No. 987
March 13, 2019

About The Autoextremist

Peter M. DeLorenzo has been immersed in all things automotive since childhood. Privileged to be an up-close-and-personal witness to the glory days of the U.S. auto industry, DeLorenzo combines that historical legacy with his own 22-year career in automotive marketing and advertising to bring unmatched industry perspectives to the Internet with, which was founded on June 1, 1999. DeLorenzo is known for his incendiary commentaries and laser-accurate analysis of the automobile business, as well as racing and the business of motorsports. Author. Commentator. Influencer. The Consigliere. Minister of the High-Octane Truth. DeLorenzo is considered to be one of the most influential voices commenting on the business today.

DeLorenzo's latest book is Witch Hunt (Octane Press It is available on Amazon in both hardcover and Kindle formats, as well as on iBookstore. DeLorenzo is also the author of The United States of Toyota.

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By Peter M. DeLorenzo

Detroit. Last week, key executives from the Ford Motor Company took members of the press under the tent in an “On the Record/Off the Record” presentation that basically laid bare the company’s product plans over the next 24 months. Though it wasn’t an unprecedented move – many auto companies have taken this route in the past – it was a signal that the company’s momentum has been brought into question, and that the gathering storm clouds off in the distance are getting closer.

There’s no question that the perception that Ford is in trouble triggered this rare press event. And the timing of this presentation was calculated to break through the cloak of negativity that seems to be lingering over the company, especially from certain denizens of Wall Street who view anything connected to Detroit and the automobile industry with skepticism, if not outright hostility. (Especially now that Elon Musk has become the Patron Saint of all that is righteous and good when it comes to the automobile for many Wall Street types, and that anything that isn’t Tesla must therefore be antiquated and bad.)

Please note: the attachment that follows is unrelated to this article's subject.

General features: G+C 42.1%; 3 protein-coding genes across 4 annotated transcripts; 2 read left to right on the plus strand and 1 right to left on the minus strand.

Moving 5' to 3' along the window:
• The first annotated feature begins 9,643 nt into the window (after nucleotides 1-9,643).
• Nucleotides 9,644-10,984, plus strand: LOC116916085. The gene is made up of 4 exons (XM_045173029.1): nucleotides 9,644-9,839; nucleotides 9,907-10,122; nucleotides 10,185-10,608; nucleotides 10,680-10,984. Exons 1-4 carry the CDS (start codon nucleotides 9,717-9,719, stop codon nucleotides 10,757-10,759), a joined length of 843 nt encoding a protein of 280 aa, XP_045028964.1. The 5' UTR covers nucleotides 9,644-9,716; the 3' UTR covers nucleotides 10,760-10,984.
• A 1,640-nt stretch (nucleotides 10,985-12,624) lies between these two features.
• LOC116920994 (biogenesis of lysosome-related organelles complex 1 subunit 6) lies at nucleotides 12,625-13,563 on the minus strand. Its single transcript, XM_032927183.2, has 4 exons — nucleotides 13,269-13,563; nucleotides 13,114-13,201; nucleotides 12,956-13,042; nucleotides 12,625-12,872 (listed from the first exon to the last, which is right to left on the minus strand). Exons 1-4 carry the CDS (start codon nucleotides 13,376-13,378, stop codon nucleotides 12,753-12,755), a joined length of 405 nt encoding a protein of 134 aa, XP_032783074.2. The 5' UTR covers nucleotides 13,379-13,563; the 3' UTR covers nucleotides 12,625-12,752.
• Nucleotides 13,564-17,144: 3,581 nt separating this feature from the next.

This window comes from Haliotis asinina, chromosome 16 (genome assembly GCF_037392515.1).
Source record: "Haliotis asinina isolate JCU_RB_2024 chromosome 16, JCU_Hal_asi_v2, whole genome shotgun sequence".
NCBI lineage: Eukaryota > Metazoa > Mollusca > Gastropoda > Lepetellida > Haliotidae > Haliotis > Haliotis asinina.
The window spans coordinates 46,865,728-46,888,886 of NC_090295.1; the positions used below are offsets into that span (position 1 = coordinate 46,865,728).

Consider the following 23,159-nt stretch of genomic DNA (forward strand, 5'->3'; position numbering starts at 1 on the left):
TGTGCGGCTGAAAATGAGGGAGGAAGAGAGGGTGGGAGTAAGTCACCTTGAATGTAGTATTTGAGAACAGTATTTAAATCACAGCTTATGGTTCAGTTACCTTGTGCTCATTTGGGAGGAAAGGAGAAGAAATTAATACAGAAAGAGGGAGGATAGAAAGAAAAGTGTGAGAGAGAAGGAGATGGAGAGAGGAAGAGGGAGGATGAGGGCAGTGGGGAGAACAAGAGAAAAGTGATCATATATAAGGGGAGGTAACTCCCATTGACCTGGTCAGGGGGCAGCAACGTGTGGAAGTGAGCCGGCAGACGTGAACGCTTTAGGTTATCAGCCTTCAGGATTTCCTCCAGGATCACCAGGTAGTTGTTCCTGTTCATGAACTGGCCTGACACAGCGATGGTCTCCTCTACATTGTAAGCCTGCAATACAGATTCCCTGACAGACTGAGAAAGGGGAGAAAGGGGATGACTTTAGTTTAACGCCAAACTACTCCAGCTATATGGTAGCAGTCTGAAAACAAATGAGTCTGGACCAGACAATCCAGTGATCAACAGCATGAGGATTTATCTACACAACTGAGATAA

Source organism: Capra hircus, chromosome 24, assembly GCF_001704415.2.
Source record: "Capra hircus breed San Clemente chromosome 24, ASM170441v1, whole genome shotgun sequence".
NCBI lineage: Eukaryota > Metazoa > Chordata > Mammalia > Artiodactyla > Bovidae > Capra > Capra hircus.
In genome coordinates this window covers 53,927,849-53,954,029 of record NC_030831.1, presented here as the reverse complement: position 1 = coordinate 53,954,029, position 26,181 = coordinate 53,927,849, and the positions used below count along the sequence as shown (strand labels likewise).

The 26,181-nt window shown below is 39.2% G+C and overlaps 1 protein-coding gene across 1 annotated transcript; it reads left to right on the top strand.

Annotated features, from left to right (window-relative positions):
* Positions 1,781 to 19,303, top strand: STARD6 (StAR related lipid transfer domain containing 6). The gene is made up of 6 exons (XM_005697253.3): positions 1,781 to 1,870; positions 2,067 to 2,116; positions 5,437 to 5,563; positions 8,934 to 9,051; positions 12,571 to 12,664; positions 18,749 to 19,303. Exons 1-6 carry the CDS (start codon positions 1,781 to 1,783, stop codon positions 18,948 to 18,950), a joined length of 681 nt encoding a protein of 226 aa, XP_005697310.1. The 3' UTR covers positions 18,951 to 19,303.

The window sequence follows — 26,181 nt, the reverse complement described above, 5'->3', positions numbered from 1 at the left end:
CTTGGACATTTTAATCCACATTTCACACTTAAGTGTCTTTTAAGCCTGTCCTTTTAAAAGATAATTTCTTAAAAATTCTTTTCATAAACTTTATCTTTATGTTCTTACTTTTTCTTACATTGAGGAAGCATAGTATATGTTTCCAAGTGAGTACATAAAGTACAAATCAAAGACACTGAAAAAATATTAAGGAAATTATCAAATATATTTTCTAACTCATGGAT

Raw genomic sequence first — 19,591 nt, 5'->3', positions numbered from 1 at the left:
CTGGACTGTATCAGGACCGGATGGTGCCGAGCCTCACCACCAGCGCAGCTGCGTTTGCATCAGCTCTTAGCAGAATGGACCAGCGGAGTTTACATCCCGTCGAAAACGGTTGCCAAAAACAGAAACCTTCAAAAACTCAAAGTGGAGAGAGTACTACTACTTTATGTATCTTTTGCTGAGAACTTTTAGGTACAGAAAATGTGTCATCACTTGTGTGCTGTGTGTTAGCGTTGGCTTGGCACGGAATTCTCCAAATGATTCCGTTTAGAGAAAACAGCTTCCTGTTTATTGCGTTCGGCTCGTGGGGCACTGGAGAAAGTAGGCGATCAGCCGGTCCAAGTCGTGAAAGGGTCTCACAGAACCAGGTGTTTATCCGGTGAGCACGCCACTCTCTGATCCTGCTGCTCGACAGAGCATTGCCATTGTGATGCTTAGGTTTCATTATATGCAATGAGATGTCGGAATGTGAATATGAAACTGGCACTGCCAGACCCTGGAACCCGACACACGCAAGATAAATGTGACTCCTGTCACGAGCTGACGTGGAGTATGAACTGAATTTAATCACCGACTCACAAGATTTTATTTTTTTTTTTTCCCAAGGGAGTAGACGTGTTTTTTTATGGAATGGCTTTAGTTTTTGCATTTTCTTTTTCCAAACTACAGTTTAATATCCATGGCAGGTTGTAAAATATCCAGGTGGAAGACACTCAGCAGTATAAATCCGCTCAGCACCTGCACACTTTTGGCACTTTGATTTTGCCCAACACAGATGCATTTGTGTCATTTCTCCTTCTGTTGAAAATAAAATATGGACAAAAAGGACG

CEO Jim Hackett opened the proceedings by talking about the future of Ford and the advanced technologies that Ford is fully engaged in that will drive transportation into The Future. This has been “Professor” Hackett’s standard stump speech for a while now, just as it has been the standard fare for every other automaker of late too. But given that this was a product-focused meeting, Hackett’s remarks seemed a little stale, especially since they have been out there for a good long while now. After all, this was clearly an “all hands on deck” effort from Ford to convince the gathered press that the company’s products would be vibrant and competitive, so meanderings on where The Future was going had people looking at their watches.

This is the essence of the problem for Ford, and a source of much of the negativity hanging over the brand. Hackett has spent too much time talking about the long view for Ford – the connected cities, the coming fundamental changes to our lives, etc., etc. – and not enough time conveying the transformation going on at Ford right now. This event was designed to change that.

From there, the presentation was handed over to Joe Hinrichs, President of Global Operations, who laid out just how successful Ford has been with the F-150 pickup. And make no mistake, the F-150 is “The Franchise” of the Ford Motor Company. How much so? If the company stopped selling everything but the F-150 today, it would still generate more than $40 billion in revenue, a staggering statistic. But the point of the meeting was exactly that – that as successful as the F-150 is Ford needs more vehicles for the heart of the market, which means SUVs, and lots of them. In fact, 86 percent of Ford’s vehicle lineup by 2020 will be trucks and SUVs, up from 70 percent today.